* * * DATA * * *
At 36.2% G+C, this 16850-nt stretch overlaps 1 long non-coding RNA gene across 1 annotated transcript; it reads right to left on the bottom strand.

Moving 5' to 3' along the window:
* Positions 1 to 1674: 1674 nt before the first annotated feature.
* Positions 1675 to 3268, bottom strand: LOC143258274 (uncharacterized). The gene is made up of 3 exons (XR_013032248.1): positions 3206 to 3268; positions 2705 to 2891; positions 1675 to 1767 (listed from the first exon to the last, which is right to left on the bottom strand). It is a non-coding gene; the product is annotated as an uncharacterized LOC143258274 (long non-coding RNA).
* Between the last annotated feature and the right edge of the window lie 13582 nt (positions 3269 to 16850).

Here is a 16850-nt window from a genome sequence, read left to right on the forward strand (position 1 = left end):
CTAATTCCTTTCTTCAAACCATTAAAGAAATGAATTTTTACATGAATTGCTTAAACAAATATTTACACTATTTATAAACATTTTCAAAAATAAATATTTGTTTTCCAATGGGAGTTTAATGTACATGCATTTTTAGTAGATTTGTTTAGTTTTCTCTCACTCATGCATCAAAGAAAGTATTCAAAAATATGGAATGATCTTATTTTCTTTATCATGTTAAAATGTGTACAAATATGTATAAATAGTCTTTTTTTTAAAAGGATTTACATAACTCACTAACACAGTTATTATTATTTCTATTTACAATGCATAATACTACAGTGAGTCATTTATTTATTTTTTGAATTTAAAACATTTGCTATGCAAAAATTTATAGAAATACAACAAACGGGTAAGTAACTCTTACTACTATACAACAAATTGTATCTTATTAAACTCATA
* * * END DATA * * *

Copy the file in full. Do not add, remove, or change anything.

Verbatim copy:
At 36.2% G+C, this 16850-nt stretch overlaps 1 long non-coding RNA gene across 1 annotated transcript; it reads right to left on the bottom strand.

Moving 5' to 3' along the window:
* Positions 1 to 1674: 1674 nt before the first annotated feature.
* Positions 1675 to 3268, bottom strand: LOC143258274 (uncharacterized). The gene is made up of 3 exons (XR_013032248.1): positions 3206 to 3268; positions 2705 to 2891; positions 1675 to 1767 (listed from the first exon to the last, which is right to left on the bottom strand). It is a non-coding gene; the product is annotated as an uncharacterized LOC143258274 (long non-coding RNA).
* Between the last annotated feature and the right edge of the window lie 13582 nt (positions 3269 to 16850).

Here is a 16850-nt window from a genome sequence, read left to right on the forward strand (position 1 = left end):
CTAATTCCTTTCTTCAAACCATTAAAGAAATGAATTTTTACATGAATTGCTTAAACAAATATTTACACTATTTATAAACATTTTCAAAAATAAATATTTGTTTTCCAATGGGAGTTTAATGTACATGCATTTTTAGTAGATTTGTTTAGTTTTCTCTCACTCATGCATCAAAGAAAGTATTCAAAAATATGGAATGATCTTATTTTCTTTATCATGTTAAAATGTGTACAAATATGTATAAATAGTCTTTTTTTTAAAAGGATTTACATAACTCACTAACACAGTTATTATTATTTCTATTTACAATGCATAATACTACAGTGAGTCATTTATTTATTTTTTGAATTTAAAACATTTGCTATGCAAAAATTTATAGAAATACAACAAACGGGTAAGTAACTCTTACTACTATACAACAAATTGTATCTTATTAAACTCATA